Being a caregiver to your partner with PTSD can be taxing on your own well-being. Our other article, How to Deal With Compassion Fatigue, discusses the symptoms of compassion fatigue and what you can do to get you back on track towards helping your partner.

C-PTSD: PTSD From Abuse

Complex PTSD, known as C-PTSD, is commonly stemmed from previous abusive relationships. This type of PTSD presents unique complications in a marriage because a victim experienced prolonged trauma from a person that they trusted. This can lead to various attachment issues, like a need for constant validation or a fear of abandonment. 

A C-PTSD victim will also typically display people-pleasing behaviors, such as fawning, as a coping mechanism during conflicts. Your partner with C-PTSD can appear to be clingy and codependent, while having difficulty setting and respecting boundaries.

If you want to learn more about fawning as a trauma response, read our article: Fawn Trauma Response to get more insight on how it affects your partner and the relationship. You can also read our full guide on complex trauma and C-PTSD to learn more about it.

C-PTSD can be particularly confusing for a spouse, because a victim will experience both extremes of attachment issues. Someone with C-PTSD will go through alternating periods of intense over-attachment and complete withdrawal. 

C-PTSD victims are prone to intrusive thoughts, causing them to relive the damaging emotional trauma. Various triggers will cause that person to fluctuate from one extreme to the other, and their behavior can be unpredictable and difficult to manage. The hot and cold nature of a C-PTSD victim mirrors the nature of the abusive relationship that they experienced.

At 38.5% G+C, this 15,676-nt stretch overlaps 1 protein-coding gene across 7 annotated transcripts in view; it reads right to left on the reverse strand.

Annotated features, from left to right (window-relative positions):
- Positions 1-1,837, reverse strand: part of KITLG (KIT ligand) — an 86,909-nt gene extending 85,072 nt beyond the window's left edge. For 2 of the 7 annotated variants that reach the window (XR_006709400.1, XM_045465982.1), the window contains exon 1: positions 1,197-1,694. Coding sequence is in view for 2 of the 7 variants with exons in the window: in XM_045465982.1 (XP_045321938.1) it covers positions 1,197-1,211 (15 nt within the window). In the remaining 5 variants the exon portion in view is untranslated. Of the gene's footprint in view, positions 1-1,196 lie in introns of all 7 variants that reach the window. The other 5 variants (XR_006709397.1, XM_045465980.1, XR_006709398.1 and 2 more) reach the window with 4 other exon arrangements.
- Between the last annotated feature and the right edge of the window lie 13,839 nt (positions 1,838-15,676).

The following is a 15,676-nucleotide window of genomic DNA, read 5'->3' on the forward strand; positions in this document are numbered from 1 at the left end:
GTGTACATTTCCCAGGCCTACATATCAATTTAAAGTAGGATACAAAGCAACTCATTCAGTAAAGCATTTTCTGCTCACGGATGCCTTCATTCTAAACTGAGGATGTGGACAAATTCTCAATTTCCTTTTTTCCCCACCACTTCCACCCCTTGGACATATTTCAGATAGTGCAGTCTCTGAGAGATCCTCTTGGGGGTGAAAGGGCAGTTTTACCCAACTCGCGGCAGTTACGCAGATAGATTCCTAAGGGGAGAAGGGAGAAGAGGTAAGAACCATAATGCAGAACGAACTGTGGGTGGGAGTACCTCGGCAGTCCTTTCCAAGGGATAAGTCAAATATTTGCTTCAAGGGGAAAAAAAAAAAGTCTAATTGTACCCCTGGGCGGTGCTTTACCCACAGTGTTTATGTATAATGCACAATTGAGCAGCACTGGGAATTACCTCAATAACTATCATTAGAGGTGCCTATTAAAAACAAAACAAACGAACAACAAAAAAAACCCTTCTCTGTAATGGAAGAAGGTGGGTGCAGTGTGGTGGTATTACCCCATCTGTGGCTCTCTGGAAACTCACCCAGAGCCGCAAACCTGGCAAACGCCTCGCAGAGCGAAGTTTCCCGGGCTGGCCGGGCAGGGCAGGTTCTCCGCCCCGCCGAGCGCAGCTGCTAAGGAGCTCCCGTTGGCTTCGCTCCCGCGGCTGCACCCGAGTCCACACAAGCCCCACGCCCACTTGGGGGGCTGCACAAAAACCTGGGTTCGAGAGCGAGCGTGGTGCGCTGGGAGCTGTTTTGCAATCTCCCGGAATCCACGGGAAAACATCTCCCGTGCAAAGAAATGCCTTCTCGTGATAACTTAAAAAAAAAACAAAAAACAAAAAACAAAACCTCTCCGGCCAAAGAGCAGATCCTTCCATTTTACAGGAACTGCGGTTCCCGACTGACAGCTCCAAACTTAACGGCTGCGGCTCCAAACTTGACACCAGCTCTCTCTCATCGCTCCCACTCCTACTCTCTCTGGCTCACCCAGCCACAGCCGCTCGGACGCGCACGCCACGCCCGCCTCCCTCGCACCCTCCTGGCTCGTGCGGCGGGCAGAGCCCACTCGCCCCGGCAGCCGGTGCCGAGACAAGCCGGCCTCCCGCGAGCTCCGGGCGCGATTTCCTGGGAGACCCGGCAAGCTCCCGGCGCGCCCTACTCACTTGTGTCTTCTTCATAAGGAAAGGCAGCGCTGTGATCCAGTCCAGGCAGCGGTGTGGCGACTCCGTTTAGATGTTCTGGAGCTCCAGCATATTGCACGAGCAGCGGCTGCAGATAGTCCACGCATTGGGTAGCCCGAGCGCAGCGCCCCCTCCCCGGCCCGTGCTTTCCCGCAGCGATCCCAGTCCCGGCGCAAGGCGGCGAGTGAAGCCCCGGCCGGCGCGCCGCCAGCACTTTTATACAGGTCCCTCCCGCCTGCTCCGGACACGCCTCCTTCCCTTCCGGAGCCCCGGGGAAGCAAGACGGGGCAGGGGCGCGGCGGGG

Signs and symptoms of PTSD on a relationship

How To Support a Spouse With PTSD

If your spouse suffers from PTSD, they may feel alone when navigating their burden. In addition to the proper therapy, a dedicated partner can prove to be an invaluable resource. There are several steps that a spouse can take to help their loved one with PTSD. Some of these steps include:

  • Educating themselves on the causes and symptoms of PTSD
  • Providing a safe and judgment-free environment for open communication
  • Encouraging your partner to seek therapy and support groups
  • Being compassionate and patient, especially during difficult times
  • Identifying coping strategies and potential triggers

Helping a partner with PTSD also involves making sure you're fit for the task. While you are helping your partner, it is important to monitor your own well-being. Seeking support for yourself will allow you to avoid emotional burnout, so you can be there for your partner when they need you the most. 

Seeking Help For You and Your Loved One With PTSD

Providing support for your partner who is fighting a battle from their past is a rewarding, yet difficult task. Seeking individual counseling to ensure you’re in a healthy space makes it easier, and gives you tools to help both you and your partner navigate difficult times.

At Inner Balance Counseling, we offer counseling for those with trauma and those supporting someone with trauma. Working on wellness as individuals means improving your marriage’s wellness. Contact us today to learn about individual counseling.

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© Inner Balance. All right reserved.